Why Bats Are So Prone to Pathogens
Posted by Richard Conniff on January 13, 2015
I’ve written here before about why bats are the source of so many deadly diseases–including MERS, SARS, Nipah virus, Hendra virus, Lassa and Marburg hemorrhagic fevers, and of course Ebola.
Why bats? It’s partly because they are such a diverse group, with 1,250 species, comprising about 20 percent of all mammals, says Jon Epstein, a veterinary disease ecologist with EcoHealth Alliance in New York. Some researchers theorize that immune systems or other physiological differences might make bats more likely to carry viruses. But so far that’s only a theory. The bat lifestyle of roosting together in dense colonies may also encourage viruses. These colonies often occur in and around human habitations, and the ability of bats to fly means any virus can get dispersed across a wide geographic area.
But when you see an emerging disease come from wildlife, says Epstein, “it’s generally triggered by something people have done to manipulate the environment,” meaning agricultural expansion or intensification, or urbanization, coupled with the modern tendency to move plants, animals, and people all over the world. “It’s really human activities that are driving spillover.”
In today’s New York Times, Natalie Angier suggests that the proneness to pathogens is all about the immune system:
Yet bats appear largely immune to the many viruses they carry and rarely show signs of the diseases that will rapidly overwhelm any human, monkey, horse, pig or other mammalian host the microbes manage to infiltrate.
Scientists have also learned thatbats live a seriously long time for creatures of their small size. The insectivorous Brandt’s bat of Eurasia, for example, weighs an average of just six grams, compared with 20 grams for a mouse. But while a mouse is lucky to live for a year, the Brandt’s bat can survive well into its 40s — a disparity between life span and body mass that a report in Nature Communications called “the most extreme” of all mammals.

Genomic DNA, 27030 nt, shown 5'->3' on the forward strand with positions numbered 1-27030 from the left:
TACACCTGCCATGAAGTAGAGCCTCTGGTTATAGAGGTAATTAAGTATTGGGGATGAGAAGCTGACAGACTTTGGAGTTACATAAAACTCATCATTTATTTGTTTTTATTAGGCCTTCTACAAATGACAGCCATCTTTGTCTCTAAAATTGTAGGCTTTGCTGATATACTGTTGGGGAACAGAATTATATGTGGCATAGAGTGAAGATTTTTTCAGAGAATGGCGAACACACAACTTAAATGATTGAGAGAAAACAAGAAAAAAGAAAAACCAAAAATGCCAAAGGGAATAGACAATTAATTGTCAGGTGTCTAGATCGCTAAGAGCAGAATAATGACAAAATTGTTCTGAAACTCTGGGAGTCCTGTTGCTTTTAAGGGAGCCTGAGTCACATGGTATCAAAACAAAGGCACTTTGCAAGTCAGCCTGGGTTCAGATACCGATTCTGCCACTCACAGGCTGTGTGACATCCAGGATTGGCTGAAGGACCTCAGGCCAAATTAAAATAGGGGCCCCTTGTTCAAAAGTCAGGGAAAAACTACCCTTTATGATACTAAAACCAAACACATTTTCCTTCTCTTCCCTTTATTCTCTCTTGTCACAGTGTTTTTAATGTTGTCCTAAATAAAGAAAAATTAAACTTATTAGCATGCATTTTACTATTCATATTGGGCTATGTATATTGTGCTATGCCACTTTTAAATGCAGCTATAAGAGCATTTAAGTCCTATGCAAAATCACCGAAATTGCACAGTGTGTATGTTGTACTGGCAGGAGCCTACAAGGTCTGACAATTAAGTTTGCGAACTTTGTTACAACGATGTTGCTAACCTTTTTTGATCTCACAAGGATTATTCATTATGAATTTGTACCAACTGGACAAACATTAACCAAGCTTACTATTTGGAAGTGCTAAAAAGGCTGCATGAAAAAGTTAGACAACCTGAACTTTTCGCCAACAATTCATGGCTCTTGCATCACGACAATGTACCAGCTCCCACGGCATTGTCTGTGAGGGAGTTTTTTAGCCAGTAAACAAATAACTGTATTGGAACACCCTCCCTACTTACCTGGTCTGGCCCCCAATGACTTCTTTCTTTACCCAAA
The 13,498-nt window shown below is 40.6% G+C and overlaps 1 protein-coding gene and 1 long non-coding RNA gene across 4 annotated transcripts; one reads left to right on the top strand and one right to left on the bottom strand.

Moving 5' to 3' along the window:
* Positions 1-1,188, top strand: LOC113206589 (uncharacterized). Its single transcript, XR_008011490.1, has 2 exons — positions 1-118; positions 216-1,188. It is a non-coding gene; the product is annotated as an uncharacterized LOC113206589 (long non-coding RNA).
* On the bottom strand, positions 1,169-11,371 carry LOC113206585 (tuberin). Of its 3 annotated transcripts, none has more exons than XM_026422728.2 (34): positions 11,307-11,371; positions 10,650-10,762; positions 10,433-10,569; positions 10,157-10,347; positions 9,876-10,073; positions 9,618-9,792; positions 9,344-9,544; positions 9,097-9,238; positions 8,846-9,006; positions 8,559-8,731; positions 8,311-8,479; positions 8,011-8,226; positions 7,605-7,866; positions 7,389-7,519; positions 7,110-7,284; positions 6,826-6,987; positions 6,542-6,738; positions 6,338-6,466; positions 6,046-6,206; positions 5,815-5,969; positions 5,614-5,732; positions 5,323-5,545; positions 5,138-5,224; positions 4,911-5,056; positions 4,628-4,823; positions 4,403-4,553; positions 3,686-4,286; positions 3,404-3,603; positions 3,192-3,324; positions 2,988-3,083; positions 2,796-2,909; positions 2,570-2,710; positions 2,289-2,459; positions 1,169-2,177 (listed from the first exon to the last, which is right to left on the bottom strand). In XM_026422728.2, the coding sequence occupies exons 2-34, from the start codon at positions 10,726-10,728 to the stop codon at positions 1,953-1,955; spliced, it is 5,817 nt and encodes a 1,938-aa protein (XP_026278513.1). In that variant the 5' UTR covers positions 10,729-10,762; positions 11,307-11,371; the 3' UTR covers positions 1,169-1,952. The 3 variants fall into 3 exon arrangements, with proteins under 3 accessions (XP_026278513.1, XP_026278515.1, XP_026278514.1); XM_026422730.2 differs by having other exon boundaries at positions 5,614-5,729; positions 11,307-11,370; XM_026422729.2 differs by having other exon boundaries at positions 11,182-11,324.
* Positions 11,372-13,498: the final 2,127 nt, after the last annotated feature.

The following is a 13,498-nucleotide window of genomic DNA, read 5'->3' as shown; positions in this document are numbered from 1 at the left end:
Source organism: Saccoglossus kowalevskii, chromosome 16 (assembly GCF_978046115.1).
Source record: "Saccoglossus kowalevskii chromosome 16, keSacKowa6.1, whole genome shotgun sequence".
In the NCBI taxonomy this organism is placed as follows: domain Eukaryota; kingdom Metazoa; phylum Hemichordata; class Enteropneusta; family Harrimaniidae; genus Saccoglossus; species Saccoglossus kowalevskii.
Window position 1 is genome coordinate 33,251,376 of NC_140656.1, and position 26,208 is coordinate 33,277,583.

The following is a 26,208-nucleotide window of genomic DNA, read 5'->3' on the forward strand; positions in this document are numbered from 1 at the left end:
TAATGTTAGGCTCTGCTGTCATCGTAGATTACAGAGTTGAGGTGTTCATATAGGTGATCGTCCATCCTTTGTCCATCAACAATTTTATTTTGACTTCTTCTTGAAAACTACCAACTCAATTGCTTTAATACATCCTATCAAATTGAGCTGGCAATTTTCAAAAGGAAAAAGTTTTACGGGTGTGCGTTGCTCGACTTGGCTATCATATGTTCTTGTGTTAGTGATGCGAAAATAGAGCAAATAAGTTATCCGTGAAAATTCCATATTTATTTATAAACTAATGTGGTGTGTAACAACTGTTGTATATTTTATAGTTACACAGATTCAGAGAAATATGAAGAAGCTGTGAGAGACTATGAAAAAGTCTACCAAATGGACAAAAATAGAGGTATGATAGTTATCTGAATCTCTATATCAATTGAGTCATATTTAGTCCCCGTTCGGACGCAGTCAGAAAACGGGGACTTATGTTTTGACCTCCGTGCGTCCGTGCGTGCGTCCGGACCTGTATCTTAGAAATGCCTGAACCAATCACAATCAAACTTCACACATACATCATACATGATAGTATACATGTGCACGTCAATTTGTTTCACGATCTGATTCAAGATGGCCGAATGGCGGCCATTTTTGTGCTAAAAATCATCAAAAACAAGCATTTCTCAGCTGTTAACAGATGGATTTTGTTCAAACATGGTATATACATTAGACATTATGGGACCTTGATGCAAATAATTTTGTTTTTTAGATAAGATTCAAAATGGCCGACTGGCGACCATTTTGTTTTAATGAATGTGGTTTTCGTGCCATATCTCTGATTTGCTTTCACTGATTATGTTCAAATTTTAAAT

Bats may be girded against cancer, too. “At this stage, the evidence is anecdotal,” said Lin-Fa Wang, a bat virologist at the Duke-NUS Graduate School in Singapore and the Australian Animal Health Laboratory in Geelong. “But of all the bat biologists I’ve spoken with, I’ve only heard of one or two cases of bat tumors.”
Researchers are scrutinizing bat DNA and the details of the bat vocation for clues to what sets the flying mammals apart from other members of the lactating clade. Preliminary findings indicate that bats’ apparent indifference to the viral throngs they harbor, together with their Methuselah-grade longevity, probably arose from the adaptations needed to grant them the power of flight.
Read the rest of Natalie’s story here. (And reflect on that little Angier-esque gem that we are all members of “the lactating clade,” defined by a trait exclusive to the female gender. I guess if we wanted to bring the male side into it, in the interest of gender balance, we would have to put a little more emphasis on fur-bearing.)